Thursday, May 21, 2009
The follow up film to his notorious and rather haunting Avere vent’anni (To Be Twenty), Fernando Di Leo’s 1979 production Vacanze per un Massacro (Madness) is one of his oddest and most peculiar films. A strange mixture of Last House on the Left and The Desperate Hours, Madness is not one of Di Leo’s strongest works but, like many of his films, it has a quality about it that lingers long after the credits have rolled.
Joe Dallesandro stars as Joe Brezzi, a career criminal who escapes from a maximum-security country prison as the film opens. Brezzi makes his way to a house where he stashed some stolen funds before he was sent away only to find a vacationing family residing there. The family is terrorized and manipulated by Brezzi who enlists them to help him find the treasure that has been buried under the fireplace in the house. Brezzi doesn’t know what he is for though as the family, made up of two sisters and one man they are both involved with, has their own catastrophic drama going on.
Di Leo’s surprising directorial choices, the intense performances of lead actors Dallesandro and Lorraine De Selle, and the wild adventurous score from famed Luis Enriquez Bacalov control Madness at every turn. If the film is finally a flawed work then it is mostly due to Di Leo’s script, adapted from a story by fellow genre director Mario Gariazzo, which never fully escapes the trappings of its more than slightly ‘been there-done that’ origins.
Despite the problems with the script, Di Leo manages to make Madness a rather sharp commentary on sexual manipulation and domination through his clever use of framing and shot selection, and with these always interesting choices Madness becomes a much more attention-grabbing work than it would have been in less intelligent hands. Shot on a shoe-string budget in a house Di Leo found in the Abruzzi Mountains, Madness is never less than compulsively watchable in its slim just under ninety minute running time.
Di Leo had just come off a stunning string of Italian police thrillers and both Madness and To Be Twenty seem to be deliberate steps away from that genre, as the truly versatile Di Leo was becoming pigeonholed in it. In Madness Di Leo is less interested in the mechanisms of the crime, as he was a production like the breathtaking Milano Calibro 9 (1972), and he is more interested in the corrupted psychologies of each one of his characters, especially De Selle’s Paola, the adulterous sister who stands as one of the most fascinating creations of Di Leo’s career.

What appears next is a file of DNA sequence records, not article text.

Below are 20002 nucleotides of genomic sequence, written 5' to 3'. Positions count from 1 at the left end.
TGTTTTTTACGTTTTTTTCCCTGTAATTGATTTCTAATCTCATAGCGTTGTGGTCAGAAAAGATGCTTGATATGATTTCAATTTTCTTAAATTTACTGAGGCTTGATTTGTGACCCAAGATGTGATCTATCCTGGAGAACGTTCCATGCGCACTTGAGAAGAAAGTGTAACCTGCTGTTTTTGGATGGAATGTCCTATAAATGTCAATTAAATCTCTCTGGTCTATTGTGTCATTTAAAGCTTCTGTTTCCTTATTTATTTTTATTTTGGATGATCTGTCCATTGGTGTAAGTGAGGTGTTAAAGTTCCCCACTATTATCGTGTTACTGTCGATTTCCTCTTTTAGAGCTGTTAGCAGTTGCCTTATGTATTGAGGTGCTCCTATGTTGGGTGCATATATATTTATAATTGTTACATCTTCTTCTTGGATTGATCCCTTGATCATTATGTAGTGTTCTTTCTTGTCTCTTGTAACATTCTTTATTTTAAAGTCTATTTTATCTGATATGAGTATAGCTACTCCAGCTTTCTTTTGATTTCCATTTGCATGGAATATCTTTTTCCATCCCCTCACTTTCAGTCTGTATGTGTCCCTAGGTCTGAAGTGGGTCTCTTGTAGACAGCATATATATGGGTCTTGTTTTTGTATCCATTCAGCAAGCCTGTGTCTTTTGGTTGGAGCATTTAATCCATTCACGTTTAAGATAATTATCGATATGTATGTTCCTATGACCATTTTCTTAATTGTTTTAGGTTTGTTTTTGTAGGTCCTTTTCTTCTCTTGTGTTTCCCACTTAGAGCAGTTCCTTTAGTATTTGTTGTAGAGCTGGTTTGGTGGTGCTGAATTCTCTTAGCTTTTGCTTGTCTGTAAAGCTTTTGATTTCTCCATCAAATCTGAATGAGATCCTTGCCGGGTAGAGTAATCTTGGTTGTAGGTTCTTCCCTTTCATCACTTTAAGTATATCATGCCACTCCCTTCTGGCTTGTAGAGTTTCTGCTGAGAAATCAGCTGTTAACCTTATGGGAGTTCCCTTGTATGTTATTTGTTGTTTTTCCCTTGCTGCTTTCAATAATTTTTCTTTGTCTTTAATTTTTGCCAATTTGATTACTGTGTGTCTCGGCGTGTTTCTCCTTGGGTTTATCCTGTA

Lorraine De Selle is one of Italian cinemas most interesting, if under-discussed, figures. Working these days as a successful producer, the uncompromising De Selle proved a rather unforgettable character in many of Italy’s most intense and controversial productions of the late seventies and early eighties. Her brave and sometimes shocking work is on hand in everything from Joe D’Amato’s Emanuelle in America, to Bruno Mattei’s S.S. Extermination Love Camp, to Ruggero Deodato’s House on the Edge of the Park to perhaps most memorably in Umberto Lenzi’s grueling Cannibal Ferox. De Selle was an extremely interesting actress, and Di Leo brings out the best in her as she delivers an emotionally (and physically) stripped and complex performance that elevates Madness at every turn.
Joe Dallesandro is just as good as the sociopath Brezzi. The final film in Joe’s impressive time as a key player in Italian genre film, finds him at his seductive and snarling best. He also brings a vulnerability and confusion to the role, something that is especially played well in the film’s most misogynistic and savage moments. Joining Dallesandro and De Selle in the film’s smaller roles are Gianne Macchia as the conniving and sex starved husband Sergio and Patrizia Behn as the smarter than she seems wife Liliana. Both are good, but the film finally belongs to Dallesandro and De Selle, and it is at its most successful in their scenes together.
Considering the film is essentially a four-character piece, Di Leo does a remarkable job at keeping it from feeling at all stage like. It’s a quick moving cinematic production that Di Leo simultaneously brings a claustrophobic and wide-open feel to. This is a smart director at work in this film, and it is a shame the rather weak storyline gets in the way of the considerable film making skills on hand. Di Leo is said to have considered this a minor work in his filmography but despite some flaws, Madness is a fascinating late period work from the director, and a Region 1 DVD would be extremely welcome.
Vacanze per un Massacro was available (it is apparently out of print at this point) on Italy’s RaroVideo label in an okay print that is cobbled together from a couple of different sources. Colors are faded and it isn’t one of Raro’s better discs but it is uncut, and it isn’t a bad way to view what is an extremely rare film from one of Italy’s most missed directors.